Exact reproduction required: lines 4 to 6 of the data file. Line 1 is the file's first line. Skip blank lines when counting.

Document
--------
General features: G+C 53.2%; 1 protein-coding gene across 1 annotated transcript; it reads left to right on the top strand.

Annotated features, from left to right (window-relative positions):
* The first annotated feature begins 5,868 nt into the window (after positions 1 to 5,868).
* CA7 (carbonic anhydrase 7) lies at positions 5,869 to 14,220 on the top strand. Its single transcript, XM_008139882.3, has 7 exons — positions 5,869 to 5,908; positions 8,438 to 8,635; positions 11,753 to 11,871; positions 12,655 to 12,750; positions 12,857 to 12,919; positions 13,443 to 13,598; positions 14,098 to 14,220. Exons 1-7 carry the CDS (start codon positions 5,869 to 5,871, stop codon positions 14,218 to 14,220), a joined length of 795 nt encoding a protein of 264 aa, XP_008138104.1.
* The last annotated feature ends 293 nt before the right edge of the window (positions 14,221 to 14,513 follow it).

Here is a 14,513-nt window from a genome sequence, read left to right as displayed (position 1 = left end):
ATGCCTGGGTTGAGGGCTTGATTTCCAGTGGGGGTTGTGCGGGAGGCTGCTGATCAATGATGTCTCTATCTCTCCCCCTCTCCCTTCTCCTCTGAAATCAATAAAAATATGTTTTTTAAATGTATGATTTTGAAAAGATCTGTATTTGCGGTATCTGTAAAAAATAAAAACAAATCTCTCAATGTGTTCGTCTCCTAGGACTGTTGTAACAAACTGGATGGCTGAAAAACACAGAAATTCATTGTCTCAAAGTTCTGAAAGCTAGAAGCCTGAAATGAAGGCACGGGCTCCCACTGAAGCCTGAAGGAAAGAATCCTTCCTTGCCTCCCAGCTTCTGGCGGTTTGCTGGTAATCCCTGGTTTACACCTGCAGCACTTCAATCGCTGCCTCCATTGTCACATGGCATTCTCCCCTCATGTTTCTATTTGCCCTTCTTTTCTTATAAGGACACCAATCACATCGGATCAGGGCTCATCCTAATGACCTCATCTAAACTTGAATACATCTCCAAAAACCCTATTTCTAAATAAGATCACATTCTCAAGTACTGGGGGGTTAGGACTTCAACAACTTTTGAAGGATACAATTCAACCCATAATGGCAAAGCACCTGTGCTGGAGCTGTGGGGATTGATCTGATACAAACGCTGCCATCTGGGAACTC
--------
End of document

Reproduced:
* CA7 (carbonic anhydrase 7) lies at positions 5,869 to 14,220 on the top strand. Its single transcript, XM_008139882.3, has 7 exons — positions 5,869 to 5,908; positions 8,438 to 8,635; positions 11,753 to 11,871; positions 12,655 to 12,750; positions 12,857 to 12,919; positions 13,443 to 13,598; positions 14,098 to 14,220. Exons 1-7 carry the CDS (start codon positions 5,869 to 5,871, stop codon positions 14,218 to 14,220), a joined length of 795 nt encoding a protein of 264 aa, XP_008138104.1.
* The last annotated feature ends 293 nt before the right edge of the window (positions 14,221 to 14,513 follow it).

Here is a 14,513-nt window from a genome sequence, read left to right as displayed (position 1 = left end):